Raise a glass: Port cocktails


Raise a glass: Port cocktails

|

UPDATED:

00:36 GMT, 22 November 2012

Port has been the quintessential English gentleman’s tipple since its creation in the 17th century, by British sailors who added brandy to Portugese wine to prevent it spoiling on the voyage home.

The drinking of it is steeped in etiquette — port should be passed to the left; and if anyone dallies with the decanter, you should ask whether he knows the Bishop of Norwich…

‘He’s a terribly good chap, but he always forgets to pass the port.’

Port is no longer just an after dinner drink, it's an essential cocktail component

Port is no longer just an after dinner drink, it's an essential cocktail component

That bibulous Bishop must be turning in his grave — port’s stuffy image is no more. Sales have risen by 50 percent in the last 15 years, to 75m a year, and it increasingly appeals to young drinkers and women.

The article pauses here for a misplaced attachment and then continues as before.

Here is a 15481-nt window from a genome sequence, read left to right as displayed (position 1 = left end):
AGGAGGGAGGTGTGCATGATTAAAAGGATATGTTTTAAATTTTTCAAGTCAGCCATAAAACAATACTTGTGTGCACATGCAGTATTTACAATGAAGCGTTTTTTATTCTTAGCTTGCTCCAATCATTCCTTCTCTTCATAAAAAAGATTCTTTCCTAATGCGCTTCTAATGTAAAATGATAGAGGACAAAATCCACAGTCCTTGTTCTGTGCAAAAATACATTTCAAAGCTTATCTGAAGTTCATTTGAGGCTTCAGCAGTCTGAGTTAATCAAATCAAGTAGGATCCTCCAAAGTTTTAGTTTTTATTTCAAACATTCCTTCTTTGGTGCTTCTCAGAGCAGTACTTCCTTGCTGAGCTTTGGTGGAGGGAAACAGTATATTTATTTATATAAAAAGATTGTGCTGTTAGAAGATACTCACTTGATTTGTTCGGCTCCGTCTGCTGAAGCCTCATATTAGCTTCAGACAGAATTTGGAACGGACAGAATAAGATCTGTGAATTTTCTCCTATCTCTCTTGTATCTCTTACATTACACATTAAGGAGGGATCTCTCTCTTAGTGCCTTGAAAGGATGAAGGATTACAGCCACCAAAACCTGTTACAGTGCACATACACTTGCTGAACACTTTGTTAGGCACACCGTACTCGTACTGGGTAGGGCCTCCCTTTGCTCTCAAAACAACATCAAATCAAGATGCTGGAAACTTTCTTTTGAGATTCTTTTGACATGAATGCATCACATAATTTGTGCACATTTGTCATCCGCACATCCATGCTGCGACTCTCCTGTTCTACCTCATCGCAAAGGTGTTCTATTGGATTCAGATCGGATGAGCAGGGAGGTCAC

At Marks and Spencer, sales are up 18 percent, and at Selfridges, ruby and tawny ports are selling well. And port is not just an after dinner drink — now it’s an essential cocktail component.

Award-winning barmen Erik Lorincz (left) and Agostino Perrone (right) serve port at The Connaught

Award-winning barmen Erik Lorincz (left) and Agostino Perrone (right) serve port at The Connaught

Agostino Perrone at The Connaught Bar has created the Verve Cobbler, with blackberries, truffle and bison grass vodkas, Galliano Balsamico liqueur, tawny port, lemon and spiced sugar.

More simply, try white port with tonic water, a twist of lemon and ice. Leave a glass of that with the mince pies on Christmas Eve and you’ll have a very happy Santa.